I have tapped out a few lines (phew!) to share my Cloudland memories …
The Gordon Clan have a long association with Cloudland Ballroom. Around 1947, my Mother, as a single woman in her early 20’s, visited there of a Saturday night with a group of friends and her siblings. Her family lived at Newmarket, so they used to catch the train to Bowen Hills and make the ‘climb’ on foot to that magical arch overlooking Bowen Hills.
She recalls enjoyable ballroom dancing, lively progression dances, and a feeling of pure joy as she danced her way around and through a long list of prospective beaus – such was the order of the day in those times.
This all ceased after she married, and children were on the scene, but this is where the association then picked up again. We, Gordon children attended the Geebung State Primary School and there was a ‘Fancy Dress Ball’ held at Cloudland each year.
Such excitement it was, learning ballroom dancing at school, wracking our brains to think of an economical means of a costume to wear. We were a working-class family of four children, and my Father would not allow my Mother to work, so money was tight. But my Mother was an imaginative seamstress (still is!) and our costumes took on all array of fancy and prizewinning.
I recall my first costume in 1964 when I was in Grade 1 – I was an Indian squaw and wore a straight shift made from a hessian bag adorned with painted patterns and with appropriate fraying around the hem for fringing. We collected a few feathers from a neighbour’s chook pen down the road and painted them with watercolours, attached them to a bright piece of braid, tied my hair in plaits and away I went, as proud as could be. I recall seeing some of my friends wearing delightful costumes hired from a professional costume supplier (Queen of Hearts, Snow White, etc.) but it was me in my hessian bag who won the prize – economical innovation was the winning theme.
My Mother still chuckles also about the year my older brother went as a convict. She had cut up worn white sheets (as they were in those days), dyed some of the material black, and proceeded to make long trousers and long-sleeved shirt, with the panelling rotating horizontally from black to white. She claims it was no effort to keep track of his movements in the ballroom on the night – she just kept looking for the unmistakable black and white striped barber’s pole!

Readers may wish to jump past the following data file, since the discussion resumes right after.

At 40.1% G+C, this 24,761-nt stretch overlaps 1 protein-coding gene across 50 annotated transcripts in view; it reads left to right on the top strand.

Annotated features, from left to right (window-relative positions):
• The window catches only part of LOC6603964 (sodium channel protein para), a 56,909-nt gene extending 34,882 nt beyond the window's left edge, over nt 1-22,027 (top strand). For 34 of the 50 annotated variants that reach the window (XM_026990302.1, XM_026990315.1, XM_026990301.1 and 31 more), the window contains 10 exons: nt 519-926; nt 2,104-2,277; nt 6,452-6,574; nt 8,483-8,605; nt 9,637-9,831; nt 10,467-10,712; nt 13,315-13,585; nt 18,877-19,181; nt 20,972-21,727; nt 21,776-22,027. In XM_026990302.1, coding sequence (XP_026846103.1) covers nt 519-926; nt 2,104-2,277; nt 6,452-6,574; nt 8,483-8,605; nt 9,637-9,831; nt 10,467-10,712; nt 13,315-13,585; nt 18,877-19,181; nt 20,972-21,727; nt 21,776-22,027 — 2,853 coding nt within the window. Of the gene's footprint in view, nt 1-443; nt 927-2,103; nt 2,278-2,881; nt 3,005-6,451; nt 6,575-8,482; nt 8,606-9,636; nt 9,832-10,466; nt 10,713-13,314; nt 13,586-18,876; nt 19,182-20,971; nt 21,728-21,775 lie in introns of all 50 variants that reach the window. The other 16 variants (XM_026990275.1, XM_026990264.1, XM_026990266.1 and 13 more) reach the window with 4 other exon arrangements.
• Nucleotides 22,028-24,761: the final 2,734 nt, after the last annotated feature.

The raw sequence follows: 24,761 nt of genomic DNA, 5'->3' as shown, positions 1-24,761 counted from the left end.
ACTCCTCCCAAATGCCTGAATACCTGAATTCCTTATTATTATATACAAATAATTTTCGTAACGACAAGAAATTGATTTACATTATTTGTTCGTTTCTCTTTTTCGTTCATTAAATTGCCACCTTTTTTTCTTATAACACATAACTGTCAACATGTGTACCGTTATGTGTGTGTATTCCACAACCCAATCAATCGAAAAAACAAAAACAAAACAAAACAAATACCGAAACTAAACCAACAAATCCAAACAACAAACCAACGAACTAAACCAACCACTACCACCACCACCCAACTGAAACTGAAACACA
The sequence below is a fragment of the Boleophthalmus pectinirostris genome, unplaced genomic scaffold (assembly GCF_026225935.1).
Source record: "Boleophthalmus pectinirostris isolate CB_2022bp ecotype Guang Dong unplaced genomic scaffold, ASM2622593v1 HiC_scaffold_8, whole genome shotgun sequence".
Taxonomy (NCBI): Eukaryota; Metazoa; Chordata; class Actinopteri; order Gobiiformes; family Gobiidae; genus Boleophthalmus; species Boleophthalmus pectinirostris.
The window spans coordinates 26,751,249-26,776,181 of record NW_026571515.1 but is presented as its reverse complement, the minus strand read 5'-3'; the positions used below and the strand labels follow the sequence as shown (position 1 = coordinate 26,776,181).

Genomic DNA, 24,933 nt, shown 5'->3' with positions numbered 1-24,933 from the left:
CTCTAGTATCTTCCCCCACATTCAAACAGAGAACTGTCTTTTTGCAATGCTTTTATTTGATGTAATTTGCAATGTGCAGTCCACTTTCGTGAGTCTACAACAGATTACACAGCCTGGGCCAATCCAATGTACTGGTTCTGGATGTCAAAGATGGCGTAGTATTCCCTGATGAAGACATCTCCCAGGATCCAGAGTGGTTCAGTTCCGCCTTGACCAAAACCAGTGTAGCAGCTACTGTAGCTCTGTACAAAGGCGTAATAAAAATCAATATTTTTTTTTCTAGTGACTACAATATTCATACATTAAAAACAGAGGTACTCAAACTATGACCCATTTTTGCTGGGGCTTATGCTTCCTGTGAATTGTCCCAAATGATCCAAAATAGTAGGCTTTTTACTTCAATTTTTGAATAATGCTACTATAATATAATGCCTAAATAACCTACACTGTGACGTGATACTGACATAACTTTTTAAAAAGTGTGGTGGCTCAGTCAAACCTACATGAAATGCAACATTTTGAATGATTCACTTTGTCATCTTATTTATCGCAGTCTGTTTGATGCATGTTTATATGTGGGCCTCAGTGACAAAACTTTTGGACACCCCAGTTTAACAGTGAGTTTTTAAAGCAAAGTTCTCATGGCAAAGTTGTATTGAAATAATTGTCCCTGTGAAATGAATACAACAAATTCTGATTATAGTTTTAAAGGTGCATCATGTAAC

On the night of the school ball, there was great excitement, which then turned into trepidation as the family car (EH Holden) valiantly attempted to tear up the steep hill with two adults and four children crammed inside – getting out and walking was NOT an option in my Father’s world. We always made it of course, but then there was the shadowy and uneven climb from the carpark to the glamorous entrance and sweeping staircase – oh my, how we gawked.
I do recall vague recollections of my elder brother having to attend Cloudland to sit for senior examinations and entrance into the Queensland Institute of Technology – that seemed such a strange use of my magical wonderland.
Skip several years between the end of primary school until I started work, and I found myself returning to Cloudland once again. A friend and I had been keenly learning to dance ballroom dancing, jiving and various other styles for the era at Orchard’s Dance Studio in Fortitude Valley, and we were ever keen to try out our style ‘up in the clouds’.
So from 1974 for a few magical years, my friend and I attended most Saturday nights at Cloudland, tapping and jiving away to ‘Sounds of Seven’ and ‘Seasons of the Witch’ – for the most part and they were our favourite bands. I thought I was a princess up there, and so enjoyed the progression dances where I flatly refused to get up unless I was asked by a male partner. This rendered that you had to get pushy and protect your female status, or another female posing in the male partner role would try some jazzy steps to swiftly swap places with you and leave you in the male role, while they flounced ahead towards the bevvy of male prospects. (These were lethal and competitive times!)
And all the while, we would be sashaying around the dance floor, building up a sweat and a thirst, which could only be quenched with strictly cordial and no other offerings! (This would be so unacceptable these days.)
They were such happy, carefree times – would love to go back!
I don’t recall when the dancing ceased at Cloudland, but times move on and needs change, but it was the biggest shock when we all woke up to the news that the Dean Brothers had torn Cloudland down. The Joh era was a dark and gloomy time for most of us, but that’s history for you, and the many other beautiful heritage buildings we lost in the mighty battle for the dollar …
Like so many treasures, as time goes by, photos fade as do memories, so whatever treasures you have, from whatever era, in whatever condition, especially memories, please don’t let them be lost. You are the story of Australian Dance History.